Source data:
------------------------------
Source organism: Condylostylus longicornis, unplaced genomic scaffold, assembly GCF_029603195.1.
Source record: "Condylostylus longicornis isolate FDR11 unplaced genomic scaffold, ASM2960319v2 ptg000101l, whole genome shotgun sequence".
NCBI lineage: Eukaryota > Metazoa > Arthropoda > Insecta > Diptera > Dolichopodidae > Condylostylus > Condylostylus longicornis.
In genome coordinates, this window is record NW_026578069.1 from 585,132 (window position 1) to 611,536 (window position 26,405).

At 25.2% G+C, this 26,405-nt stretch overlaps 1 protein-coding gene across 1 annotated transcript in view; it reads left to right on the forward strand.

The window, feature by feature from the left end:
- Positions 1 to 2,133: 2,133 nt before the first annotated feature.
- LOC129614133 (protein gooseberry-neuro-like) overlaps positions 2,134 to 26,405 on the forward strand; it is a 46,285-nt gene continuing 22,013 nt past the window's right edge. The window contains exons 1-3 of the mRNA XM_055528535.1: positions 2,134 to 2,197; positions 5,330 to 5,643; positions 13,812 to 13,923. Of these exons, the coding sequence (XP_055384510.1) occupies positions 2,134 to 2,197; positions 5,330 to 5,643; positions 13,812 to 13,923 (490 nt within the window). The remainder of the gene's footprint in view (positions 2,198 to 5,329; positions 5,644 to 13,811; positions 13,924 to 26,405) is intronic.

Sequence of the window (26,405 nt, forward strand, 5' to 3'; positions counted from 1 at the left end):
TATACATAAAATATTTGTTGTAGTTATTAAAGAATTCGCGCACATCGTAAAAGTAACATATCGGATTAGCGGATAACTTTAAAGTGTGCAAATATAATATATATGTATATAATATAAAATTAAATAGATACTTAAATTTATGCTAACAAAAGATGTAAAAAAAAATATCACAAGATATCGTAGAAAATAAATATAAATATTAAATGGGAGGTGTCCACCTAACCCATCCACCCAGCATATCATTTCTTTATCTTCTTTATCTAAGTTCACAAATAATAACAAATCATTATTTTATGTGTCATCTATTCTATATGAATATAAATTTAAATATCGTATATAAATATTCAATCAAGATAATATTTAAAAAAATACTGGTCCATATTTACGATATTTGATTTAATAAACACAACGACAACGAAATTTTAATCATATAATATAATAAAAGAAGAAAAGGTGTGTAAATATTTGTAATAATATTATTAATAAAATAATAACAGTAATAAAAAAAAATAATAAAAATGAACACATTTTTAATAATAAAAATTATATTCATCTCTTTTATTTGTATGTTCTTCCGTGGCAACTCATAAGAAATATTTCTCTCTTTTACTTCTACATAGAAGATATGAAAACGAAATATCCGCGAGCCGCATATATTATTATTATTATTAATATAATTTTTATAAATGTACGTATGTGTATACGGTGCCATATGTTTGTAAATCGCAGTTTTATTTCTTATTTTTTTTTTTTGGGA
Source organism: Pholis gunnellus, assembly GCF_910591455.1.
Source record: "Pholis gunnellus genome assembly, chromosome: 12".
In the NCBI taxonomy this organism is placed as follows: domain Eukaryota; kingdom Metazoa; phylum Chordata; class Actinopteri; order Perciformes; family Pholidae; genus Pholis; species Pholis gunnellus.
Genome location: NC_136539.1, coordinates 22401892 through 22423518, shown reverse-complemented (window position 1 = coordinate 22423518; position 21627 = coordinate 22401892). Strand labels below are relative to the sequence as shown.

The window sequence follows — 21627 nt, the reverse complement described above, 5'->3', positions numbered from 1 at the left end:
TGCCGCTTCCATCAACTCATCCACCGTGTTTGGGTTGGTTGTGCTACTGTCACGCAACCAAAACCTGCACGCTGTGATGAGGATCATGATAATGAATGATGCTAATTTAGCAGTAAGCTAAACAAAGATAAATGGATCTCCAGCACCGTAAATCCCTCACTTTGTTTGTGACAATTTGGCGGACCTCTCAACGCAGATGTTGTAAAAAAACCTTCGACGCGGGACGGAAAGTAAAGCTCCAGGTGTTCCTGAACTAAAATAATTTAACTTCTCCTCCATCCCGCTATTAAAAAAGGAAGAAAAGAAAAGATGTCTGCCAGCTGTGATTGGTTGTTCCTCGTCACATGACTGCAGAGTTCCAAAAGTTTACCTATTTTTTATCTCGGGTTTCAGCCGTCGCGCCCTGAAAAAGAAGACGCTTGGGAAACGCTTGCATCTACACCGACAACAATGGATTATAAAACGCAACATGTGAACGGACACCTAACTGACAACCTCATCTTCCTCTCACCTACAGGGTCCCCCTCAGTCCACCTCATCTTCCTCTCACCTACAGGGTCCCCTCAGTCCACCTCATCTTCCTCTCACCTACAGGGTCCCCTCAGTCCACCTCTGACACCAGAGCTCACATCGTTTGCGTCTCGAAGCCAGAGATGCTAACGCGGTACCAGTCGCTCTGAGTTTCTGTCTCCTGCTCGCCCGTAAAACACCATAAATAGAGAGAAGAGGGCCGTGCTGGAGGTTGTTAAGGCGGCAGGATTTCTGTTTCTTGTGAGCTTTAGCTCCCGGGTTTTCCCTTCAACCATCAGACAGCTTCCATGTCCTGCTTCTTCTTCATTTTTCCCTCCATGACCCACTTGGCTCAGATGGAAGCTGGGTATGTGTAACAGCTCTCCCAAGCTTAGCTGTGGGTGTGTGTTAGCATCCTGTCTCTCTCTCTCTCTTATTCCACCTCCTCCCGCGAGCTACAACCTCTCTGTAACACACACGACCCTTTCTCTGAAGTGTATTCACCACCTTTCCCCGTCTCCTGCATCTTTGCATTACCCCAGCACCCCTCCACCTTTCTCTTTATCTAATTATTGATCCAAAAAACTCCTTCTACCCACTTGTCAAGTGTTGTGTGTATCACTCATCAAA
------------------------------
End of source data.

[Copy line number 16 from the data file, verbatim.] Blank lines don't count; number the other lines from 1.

TGCCGCTTCCATCAACTCATCCACCGTGTTTGGGTTGGTTGTGCTACTGTCACGCAACCAAAACCTGCACGCTGTGATGAGGATCATGATAATGAATGATGCTAATTTAGCAGTAAGCTAAACAAAGATAAATGGATCTCCAGCACCGTAAATCCCTCACTTTGTTTGTGACAATTTGGCGGACCTCTCAACGCAGATGTTGTAAAAAAACCTTCGACGCGGGACGGAAAGTAAAGCTCCAGGTGTTCCTGAACTAAAATAATTTAACTTCTCCTCCATCCCGCTATTAAAAAAGGAAGAAAAGAAAAGATGTCTGCCAGCTGTGATTGGTTGTTCCTCGTCACATGACTGCAGAGTTCCAAAAGTTTACCTATTTTTTATCTCGGGTTTCAGCCGTCGCGCCCTGAAAAAGAAGACGCTTGGGAAACGCTTGCATCTACACCGACAACAATGGATTATAAAACGCAACATGTGAACGGACACCTAACTGACAACCTCATCTTCCTCTCACCTACAGGGTCCCCCTCAGTCCACCTCATCTTCCTCTCACCTACAGGGTCCCCTCAGTCCACCTCATCTTCCTCTCACCTACAGGGTCCCCTCAGTCCACCTCTGACACCAGAGCTCACATCGTTTGCGTCTCGAAGCCAGAGATGCTAACGCGGTACCAGTCGCTCTGAGTTTCTGTCTCCTGCTCGCCCGTAAAACACCATAAATAGAGAGAAGAGGGCCGTGCTGGAGGTTGTTAAGGCGGCAGGATTTCTGTTTCTTGTGAGCTTTAGCTCCCGGGTTTTCCCTTCAACCATCAGACAGCTTCCATGTCCTGCTTCTTCTTCATTTTTCCCTCCATGACCCACTTGGCTCAGATGGAAGCTGGGTATGTGTAACAGCTCTCCCAAGCTTAGCTGTGGGTGTGTGTTAGCATCCTGTCTCTCTCTCTCTCTTATTCCACCTCCTCCCGCGAGCTACAACCTCTCTGTAACACACACGACCCTTTCTCTGAAGTGTATTCACCACCTTTCCCCGTCTCCTGCATCTTTGCATTACCCCAGCACCCCTCCACCTTTCTCTTTATCTAATTATTGATCCAAAAAACTCCTTCTACCCACTTGTCAAGTGTTGTGTGTATCACTCATCAAA